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The Ticketmaster-Live Nation Merger: What Does It Mean for Consumers and the Future of the Concert Business?
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The Ticketmaster-Live Nation Merger: What Does It Mean for Consumers and the Future of the Concert Business?

CAPAF's David Balto testifies on the proposed merger of Ticketmaster and Live Nation and its potential consequences.

The merger of Ticketmaster and Live Nation raises serious competitive concerns, and could potentially lead to significantly higher prices for ticket consumers. (AP/Mark Humphrey)
The merger of Ticketmaster and Live Nation raises serious competitive concerns, and could potentially lead to significantly higher prices for ticket consumers. (AP/Mark Humphrey)

CAPAF’s David Balto testifies before the Senate Committee on the Judiciary, Subcommittee on Antitrust, Competition Policy and Consumer Rights on the Ticketmaster-Live Nation merger. Read the full testimony (CAPAF).

As detailed in my testimony, this merger of dominant firms raises serious competitive concerns and could potentially lead to significantly higher prices for the hundreds of thousands of consumers who purchase tickets every day. Moreover, by creating a monopolist in the promotion and ticket purchase markets, rivals in the concert promotion market and competition from secondary ticket services will be severely diminished. The Antitrust Division of the Justice Department should thoroughly investigate this merger and challenge it if it raises a significant threat to reduced competition.

I make the following points in my testimony:

  • Ticketmaster holds a monopoly in the ticket sales market. It has faced no significant competition in that market until LiveNation’s recent entry. Ticketmaster’s control of the primary market alone warrants enjoining the merger
  • The proposed merger raises serious vertical concerns. By combining a ticketing monopolist with a dominant firm in marquee concert promotion, the merged firm will be able to foreclose competition in both markets, leading to less choice and higher prices
  • The proposed merger poses a significant threat to independent concert promotion
  • The proposed merger will diminish competition from secondary ticket services which offer the potential for greater rivalry in the ticketing market
  • The DOJ should go beyond this merger and investigate anticompetitive conduct in the ticketing market. Similarly, the Federal Trade Commission should investigate deceptive conduct by Ticketmaster. Ticketmaster’s monopoly power is preserved through a series of exclusionary arrangements that diminish the potential for rivals to arise and challenge the monopoly. In the 1990s those charged with antitrust enforcement failed to challenge Ticketmaster’s conduct based on theoretical arguments that consumers were protected by ease of entry into the market or that exclusive arrangements were procompetitive. Because of that inaction, consumers have paid dearly in excessive prices for ticketing services. History has demonstrated that those theoretical arguments that the market would prevent consumer harm have been proven wrong, and consumers have paid dearly in excessive prices for ticketing services. Further competition and consumer protection enforcement action are necessary to prevent the substantial ongoing harm in this market, and this committee should call on both the DOJ and Federal Trade Commission to act.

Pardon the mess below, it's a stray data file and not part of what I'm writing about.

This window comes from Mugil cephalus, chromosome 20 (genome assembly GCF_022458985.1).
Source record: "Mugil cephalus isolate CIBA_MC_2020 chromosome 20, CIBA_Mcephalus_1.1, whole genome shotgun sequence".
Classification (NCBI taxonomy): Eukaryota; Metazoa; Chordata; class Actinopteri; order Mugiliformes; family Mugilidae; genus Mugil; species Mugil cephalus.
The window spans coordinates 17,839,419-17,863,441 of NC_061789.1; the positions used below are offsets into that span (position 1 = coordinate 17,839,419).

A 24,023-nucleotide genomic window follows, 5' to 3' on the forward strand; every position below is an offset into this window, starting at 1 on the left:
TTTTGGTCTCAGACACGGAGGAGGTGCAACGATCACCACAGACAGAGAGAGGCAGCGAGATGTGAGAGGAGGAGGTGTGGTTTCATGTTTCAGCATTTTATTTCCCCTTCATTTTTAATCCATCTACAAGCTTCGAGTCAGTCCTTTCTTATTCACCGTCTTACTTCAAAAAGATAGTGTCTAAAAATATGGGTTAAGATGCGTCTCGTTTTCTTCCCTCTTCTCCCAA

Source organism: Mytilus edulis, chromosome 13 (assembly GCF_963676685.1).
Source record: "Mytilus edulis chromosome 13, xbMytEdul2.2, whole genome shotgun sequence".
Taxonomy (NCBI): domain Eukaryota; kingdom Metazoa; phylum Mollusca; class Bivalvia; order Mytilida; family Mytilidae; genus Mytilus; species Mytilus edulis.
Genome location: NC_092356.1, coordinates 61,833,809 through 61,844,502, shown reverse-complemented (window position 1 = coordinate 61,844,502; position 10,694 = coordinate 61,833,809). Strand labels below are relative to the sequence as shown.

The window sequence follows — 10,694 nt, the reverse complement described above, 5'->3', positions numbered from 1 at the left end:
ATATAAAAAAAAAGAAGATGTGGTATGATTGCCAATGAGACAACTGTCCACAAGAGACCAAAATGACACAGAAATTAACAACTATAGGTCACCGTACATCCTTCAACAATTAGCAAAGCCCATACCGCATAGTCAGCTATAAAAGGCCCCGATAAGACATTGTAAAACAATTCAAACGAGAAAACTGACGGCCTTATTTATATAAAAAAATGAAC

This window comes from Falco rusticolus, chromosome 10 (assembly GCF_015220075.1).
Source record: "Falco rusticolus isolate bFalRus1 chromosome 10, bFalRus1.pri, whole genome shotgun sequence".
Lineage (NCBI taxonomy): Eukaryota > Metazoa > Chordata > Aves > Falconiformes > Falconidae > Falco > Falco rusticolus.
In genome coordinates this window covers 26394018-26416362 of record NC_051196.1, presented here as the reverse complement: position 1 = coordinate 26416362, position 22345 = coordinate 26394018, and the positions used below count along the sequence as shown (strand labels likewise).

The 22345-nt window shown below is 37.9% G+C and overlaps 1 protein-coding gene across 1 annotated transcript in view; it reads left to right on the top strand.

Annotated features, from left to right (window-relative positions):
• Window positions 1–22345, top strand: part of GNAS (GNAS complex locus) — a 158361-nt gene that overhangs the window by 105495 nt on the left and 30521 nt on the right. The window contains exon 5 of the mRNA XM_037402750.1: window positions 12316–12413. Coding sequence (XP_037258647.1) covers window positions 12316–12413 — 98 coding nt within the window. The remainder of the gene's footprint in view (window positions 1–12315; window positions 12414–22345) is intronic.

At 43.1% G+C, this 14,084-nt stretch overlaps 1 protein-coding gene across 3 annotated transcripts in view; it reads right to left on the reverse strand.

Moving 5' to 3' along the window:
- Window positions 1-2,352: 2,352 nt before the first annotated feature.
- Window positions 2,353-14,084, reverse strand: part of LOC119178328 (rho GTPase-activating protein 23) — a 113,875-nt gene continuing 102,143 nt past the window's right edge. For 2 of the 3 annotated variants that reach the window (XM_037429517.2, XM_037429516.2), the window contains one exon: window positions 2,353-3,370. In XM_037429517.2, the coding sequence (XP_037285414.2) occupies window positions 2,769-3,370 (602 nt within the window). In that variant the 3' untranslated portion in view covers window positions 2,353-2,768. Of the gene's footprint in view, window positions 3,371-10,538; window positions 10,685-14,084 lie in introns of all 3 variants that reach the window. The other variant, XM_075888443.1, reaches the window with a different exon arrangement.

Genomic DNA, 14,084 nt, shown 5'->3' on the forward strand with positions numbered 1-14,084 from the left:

My testimony today is based on my experience of over a quarter century as an antitrust practitioner—the majority of which was spent as a trial attorney in the Antitrust Division of the Department of Justice—and in several senior management positions, including policy director at the Federal Trade Commission. I have litigated numerous merger cases both for the government and for private parties. I regularly practice before both the agencies, and frequently represent consumer groups raising concerns about mergers under investigation by the Antitrust Division or the FTC.

Today I am here with a simple message for this committee. Although the parties may assert various efficiencies for this merger, this proposal raises very serious competitive concerns. Ticketmaster has perfected and preserved its monopoly power, not by creating better products and services for consumers, but through exclusionary arrangements to exclude its rivals. Now, faced with a significant rival, LiveNation, with the potential to undermine its monopoly—which it cannot drive from the market through exclusionary tactics—it is trying to buy its rival out of the market. It is a cornerstone principle of the antitrust laws that a dominant firm cannot use acquisitions, such as this one, to preserve its monopoly power.

CAPAF’s David Balto testifies before the Senate Committee on the Judiciary, Subcommittee on Antitrust, Competition Policy and Consumer Rights. Read the full testimony (CAPAF).

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